Financial institutions (FIs) and other service providers who deal in crypto-assets should be aware of a new tax compliance framework for these investments and reporting of certain transactions. The Crypto-Asset Reporting Framework, which was released by the Organization for Economic Co-operation and Development (OECD) on October 10, 2022, includes rules and commentary that can be transposed into domestic law for the reporting and exchange of information related to crypto-assets. In addition to this framework, the OECD has also proposed certain adjustments to the Common Reporting Standard (CRS) to cover new digital financial products and to interact with its new framework. The framework and CRS amendments have been finalized and agreed to by 38 member countries of the OECD, along with the G20 countries. Note that a suggested implementation date has not yet been announced.
It is expected that Finance will likely draft legislation to implement changes based on the framework at some point in the future. To prepare for this change, FIs should consider how the rules in the framework may affect their current operations, and whether they already collect some of this information to meet other obligations. Some service providers that do not currently have to report under the FATCA/CRS rules may have to report crypto-assets under the OECD framework, and may require additional preparation time to understand their obligations.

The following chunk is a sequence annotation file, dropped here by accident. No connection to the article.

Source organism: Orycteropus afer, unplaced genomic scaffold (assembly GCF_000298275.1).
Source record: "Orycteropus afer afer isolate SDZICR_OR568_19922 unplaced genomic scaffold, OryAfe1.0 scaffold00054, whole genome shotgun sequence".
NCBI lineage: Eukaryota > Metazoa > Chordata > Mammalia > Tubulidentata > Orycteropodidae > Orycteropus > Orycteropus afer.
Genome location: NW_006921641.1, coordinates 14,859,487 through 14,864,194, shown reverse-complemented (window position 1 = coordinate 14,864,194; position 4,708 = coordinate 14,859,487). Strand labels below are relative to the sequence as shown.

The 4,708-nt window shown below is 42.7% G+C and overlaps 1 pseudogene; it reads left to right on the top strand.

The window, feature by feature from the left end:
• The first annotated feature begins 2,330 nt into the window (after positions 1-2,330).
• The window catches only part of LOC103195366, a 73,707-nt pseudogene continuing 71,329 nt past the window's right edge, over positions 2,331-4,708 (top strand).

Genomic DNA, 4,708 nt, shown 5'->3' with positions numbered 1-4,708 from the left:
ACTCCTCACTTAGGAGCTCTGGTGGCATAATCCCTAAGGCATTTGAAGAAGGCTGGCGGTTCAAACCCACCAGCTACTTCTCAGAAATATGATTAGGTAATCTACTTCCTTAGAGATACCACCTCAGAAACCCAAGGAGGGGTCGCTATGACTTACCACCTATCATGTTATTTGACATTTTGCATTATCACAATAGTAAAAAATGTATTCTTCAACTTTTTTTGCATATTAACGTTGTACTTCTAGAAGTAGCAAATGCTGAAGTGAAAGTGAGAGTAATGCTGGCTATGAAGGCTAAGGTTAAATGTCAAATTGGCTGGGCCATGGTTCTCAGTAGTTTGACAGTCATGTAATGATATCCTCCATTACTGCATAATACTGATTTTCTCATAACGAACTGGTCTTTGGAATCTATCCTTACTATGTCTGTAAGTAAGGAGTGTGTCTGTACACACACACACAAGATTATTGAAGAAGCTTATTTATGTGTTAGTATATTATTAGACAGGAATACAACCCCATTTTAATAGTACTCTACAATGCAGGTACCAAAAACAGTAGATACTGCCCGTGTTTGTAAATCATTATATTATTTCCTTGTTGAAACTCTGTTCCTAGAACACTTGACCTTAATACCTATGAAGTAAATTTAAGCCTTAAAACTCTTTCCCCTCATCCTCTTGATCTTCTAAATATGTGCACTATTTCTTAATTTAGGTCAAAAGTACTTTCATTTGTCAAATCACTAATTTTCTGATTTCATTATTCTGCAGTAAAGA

The OECD launched public consultations on a new global tax transparency framework for crypto-assets in April 2022. At that time, the OECD notes that the framework was developed in response to the G20’s request for guidance.
Countries can implement the OECD’s Crypto-Asset Reporting Framework to collect information from reporting crypto-asset service providers with a relevant nexus to the implementing jurisdiction. Key aspects of the new proposed framework include:
- Scope of crypto-assets to be covered
- Scope of entities and individuals that are subject to data collection and reporting requirements
- Scope of transactions that are subject to reporting
- Information to be reported in respect of such transactions
- Due diligence procedures to identify crypto-asset users and to determine the relevant tax jurisdictions for reporting and exchange purposes.
The OECD has also proposed a number of amendments to the CRS so that they account for new digital financial products (i.e., specified electronic money products and central bank digital currencies) and ensure an efficient interaction between the CRS and the new crypto-asset framework in order to avoid duplicative reporting. These proposals also include enhanced due diligence requirements as well as miscellaneous changes to increase consistency in the application of the CRS and to incorporate previously released “Frequently Asked Questions” and other interpretative guidance. Additional information will be required to be reported under the CRS rules including the following:
- Role of controlling persons
- Whether the account is pre-existing or new and if a valid self-certification was obtained
- Whether the account is a joint account and the number of joint account holders
- Type of financial account.
For more information, contact your KPMG adviser.
Information is current to October 24, 2022. The information contained in this publication is of a general nature and is not intended to address the circumstances of any particular individual or entity. Although we endeavour to provide accurate and timely information, there can be no guarantee that such information is accurate as of the date it is received or that it will continue to be accurate in the future. No one should act upon such information without appropriate professional advice after a thorough examination of the particular situation. For more information, contact KPMG's National Tax Centre at 416.777.8500